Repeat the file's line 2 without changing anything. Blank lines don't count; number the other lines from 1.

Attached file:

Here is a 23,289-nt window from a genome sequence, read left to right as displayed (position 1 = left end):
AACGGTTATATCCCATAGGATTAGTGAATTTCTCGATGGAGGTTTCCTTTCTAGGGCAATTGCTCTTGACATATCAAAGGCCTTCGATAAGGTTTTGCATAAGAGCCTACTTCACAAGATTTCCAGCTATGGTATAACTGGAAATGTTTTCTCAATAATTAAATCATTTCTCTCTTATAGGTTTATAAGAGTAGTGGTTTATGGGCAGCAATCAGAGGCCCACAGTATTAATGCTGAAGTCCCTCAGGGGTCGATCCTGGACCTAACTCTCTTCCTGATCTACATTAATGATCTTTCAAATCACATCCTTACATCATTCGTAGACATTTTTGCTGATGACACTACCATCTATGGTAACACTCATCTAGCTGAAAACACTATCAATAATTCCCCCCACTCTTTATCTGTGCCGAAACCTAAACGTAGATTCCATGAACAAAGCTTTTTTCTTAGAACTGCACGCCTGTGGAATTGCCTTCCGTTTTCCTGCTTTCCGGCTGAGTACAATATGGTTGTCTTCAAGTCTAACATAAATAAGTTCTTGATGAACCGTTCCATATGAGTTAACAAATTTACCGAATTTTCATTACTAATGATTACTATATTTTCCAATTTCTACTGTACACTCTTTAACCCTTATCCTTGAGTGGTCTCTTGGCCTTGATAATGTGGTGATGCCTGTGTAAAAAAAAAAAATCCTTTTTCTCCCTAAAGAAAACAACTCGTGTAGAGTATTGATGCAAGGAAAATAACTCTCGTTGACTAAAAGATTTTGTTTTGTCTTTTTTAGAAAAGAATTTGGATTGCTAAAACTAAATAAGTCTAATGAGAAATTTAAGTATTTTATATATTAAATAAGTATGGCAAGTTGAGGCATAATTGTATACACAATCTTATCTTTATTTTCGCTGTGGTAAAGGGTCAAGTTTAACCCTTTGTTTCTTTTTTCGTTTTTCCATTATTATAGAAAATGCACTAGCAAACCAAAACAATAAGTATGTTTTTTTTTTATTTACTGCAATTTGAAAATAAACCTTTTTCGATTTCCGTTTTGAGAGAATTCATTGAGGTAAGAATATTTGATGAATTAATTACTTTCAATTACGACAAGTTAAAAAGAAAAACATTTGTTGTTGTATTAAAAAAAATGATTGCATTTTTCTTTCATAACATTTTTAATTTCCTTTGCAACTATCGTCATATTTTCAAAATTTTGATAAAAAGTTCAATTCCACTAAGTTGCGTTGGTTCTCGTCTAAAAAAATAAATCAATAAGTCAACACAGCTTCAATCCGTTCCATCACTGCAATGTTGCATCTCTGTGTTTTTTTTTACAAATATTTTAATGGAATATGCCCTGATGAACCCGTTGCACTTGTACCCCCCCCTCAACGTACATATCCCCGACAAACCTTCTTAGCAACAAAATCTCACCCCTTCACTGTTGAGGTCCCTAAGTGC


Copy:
AACGGTTATATCCCATAGGATTAGTGAATTTCTCGATGGAGGTTTCCTTTCTAGGGCAATTGCTCTTGACATATCAAAGGCCTTCGATAAGGTTTTGCATAAGAGCCTACTTCACAAGATTTCCAGCTATGGTATAACTGGAAATGTTTTCTCAATAATTAAATCATTTCTCTCTTATAGGTTTATAAGAGTAGTGGTTTATGGGCAGCAATCAGAGGCCCACAGTATTAATGCTGAAGTCCCTCAGGGGTCGATCCTGGACCTAACTCTCTTCCTGATCTACATTAATGATCTTTCAAATCACATCCTTACATCATTCGTAGACATTTTTGCTGATGACACTACCATCTATGGTAACACTCATCTAGCTGAAAACACTATCAATAATTCCCCCCACTCTTTATCTGTGCCGAAACCTAAACGTAGATTCCATGAACAAAGCTTTTTTCTTAGAACTGCACGCCTGTGGAATTGCCTTCCGTTTTCCTGCTTTCCGGCTGAGTACAATATGGTTGTCTTCAAGTCTAACATAAATAAGTTCTTGATGAACCGTTCCATATGAGTTAACAAATTTACCGAATTTTCATTACTAATGATTACTATATTTTCCAATTTCTACTGTACACTCTTTAACCCTTATCCTTGAGTGGTCTCTTGGCCTTGATAATGTGGTGATGCCTGTGTAAAAAAAAAAAATCCTTTTTCTCCCTAAAGAAAACAACTCGTGTAGAGTATTGATGCAAGGAAAATAACTCTCGTTGACTAAAAGATTTTGTTTTGTCTTTTTTAGAAAAGAATTTGGATTGCTAAAACTAAATAAGTCTAATGAGAAATTTAAGTATTTTATATATTAAATAAGTATGGCAAGTTGAGGCATAATTGTATACACAATCTTATCTTTATTTTCGCTGTGGTAAAGGGTCAAGTTTAACCCTTTGTTTCTTTTTTCGTTTTTCCATTATTATAGAAAATGCACTAGCAAACCAAAACAATAAGTATGTTTTTTTTTTATTTACTGCAATTTGAAAATAAACCTTTTTCGATTTCCGTTTTGAGAGAATTCATTGAGGTAAGAATATTTGATGAATTAATTACTTTCAATTACGACAAGTTAAAAAGAAAAACATTTGTTGTTGTATTAAAAAAAATGATTGCATTTTTCTTTCATAACATTTTTAATTTCCTTTGCAACTATCGTCATATTTTCAAAATTTTGATAAAAAGTTCAATTCCACTAAGTTGCGTTGGTTCTCGTCTAAAAAAATAAATCAATAAGTCAACACAGCTTCAATCCGTTCCATCACTGCAATGTTGCATCTCTGTGTTTTTTTTTACAAATATTTTAATGGAATATGCCCTGATGAACCCGTTGCACTTGTACCCCCCCCTCAACGTACATATCCCCGACAAACCTTCTTAGCAACAAAATCTCACCCCTTCACTGTTGAGGTCCCTAAGTGC